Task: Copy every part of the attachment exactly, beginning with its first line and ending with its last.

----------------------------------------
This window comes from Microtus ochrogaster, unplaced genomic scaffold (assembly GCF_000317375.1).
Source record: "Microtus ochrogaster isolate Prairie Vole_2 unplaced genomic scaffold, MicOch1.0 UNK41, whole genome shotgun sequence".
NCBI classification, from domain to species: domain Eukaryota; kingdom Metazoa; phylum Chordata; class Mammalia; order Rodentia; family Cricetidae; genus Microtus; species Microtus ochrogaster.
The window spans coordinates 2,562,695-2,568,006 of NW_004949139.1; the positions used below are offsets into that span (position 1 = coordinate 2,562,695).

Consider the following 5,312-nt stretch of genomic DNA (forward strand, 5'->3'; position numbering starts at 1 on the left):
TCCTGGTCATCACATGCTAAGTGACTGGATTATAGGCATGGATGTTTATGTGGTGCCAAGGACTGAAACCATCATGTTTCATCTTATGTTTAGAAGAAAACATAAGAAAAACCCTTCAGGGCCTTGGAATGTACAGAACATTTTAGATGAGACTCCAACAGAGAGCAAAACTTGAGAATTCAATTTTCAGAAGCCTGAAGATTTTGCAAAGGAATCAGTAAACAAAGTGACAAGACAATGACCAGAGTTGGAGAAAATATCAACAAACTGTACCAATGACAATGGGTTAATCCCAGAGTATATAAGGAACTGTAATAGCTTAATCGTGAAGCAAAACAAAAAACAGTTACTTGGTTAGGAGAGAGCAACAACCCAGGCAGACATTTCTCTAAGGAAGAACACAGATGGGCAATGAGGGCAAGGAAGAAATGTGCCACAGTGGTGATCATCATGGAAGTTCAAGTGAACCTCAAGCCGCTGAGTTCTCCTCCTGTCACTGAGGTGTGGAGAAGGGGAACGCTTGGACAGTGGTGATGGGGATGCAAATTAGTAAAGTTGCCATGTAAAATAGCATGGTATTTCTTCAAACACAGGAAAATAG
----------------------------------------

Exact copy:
This window comes from Microtus ochrogaster, unplaced genomic scaffold (assembly GCF_000317375.1).
Source record: "Microtus ochrogaster isolate Prairie Vole_2 unplaced genomic scaffold, MicOch1.0 UNK41, whole genome shotgun sequence".
NCBI classification, from domain to species: domain Eukaryota; kingdom Metazoa; phylum Chordata; class Mammalia; order Rodentia; family Cricetidae; genus Microtus; species Microtus ochrogaster.
The window spans coordinates 2,562,695-2,568,006 of NW_004949139.1; the positions used below are offsets into that span (position 1 = coordinate 2,562,695).

Consider the following 5,312-nt stretch of genomic DNA (forward strand, 5'->3'; position numbering starts at 1 on the left):
TCCTGGTCATCACATGCTAAGTGACTGGATTATAGGCATGGATGTTTATGTGGTGCCAAGGACTGAAACCATCATGTTTCATCTTATGTTTAGAAGAAAACATAAGAAAAACCCTTCAGGGCCTTGGAATGTACAGAACATTTTAGATGAGACTCCAACAGAGAGCAAAACTTGAGAATTCAATTTTCAGAAGCCTGAAGATTTTGCAAAGGAATCAGTAAACAAAGTGACAAGACAATGACCAGAGTTGGAGAAAATATCAACAAACTGTACCAATGACAATGGGTTAATCCCAGAGTATATAAGGAACTGTAATAGCTTAATCGTGAAGCAAAACAAAAAACAGTTACTTGGTTAGGAGAGAGCAACAACCCAGGCAGACATTTCTCTAAGGAAGAACACAGATGGGCAATGAGGGCAAGGAAGAAATGTGCCACAGTGGTGATCATCATGGAAGTTCAAGTGAACCTCAAGCCGCTGAGTTCTCCTCCTGTCACTGAGGTGTGGAGAAGGGGAACGCTTGGACAGTGGTGATGGGGATGCAAATTAGTAAAGTTGCCATGTAAAATAGCATGGTATTTCTTCAAACACAGGAAAATAG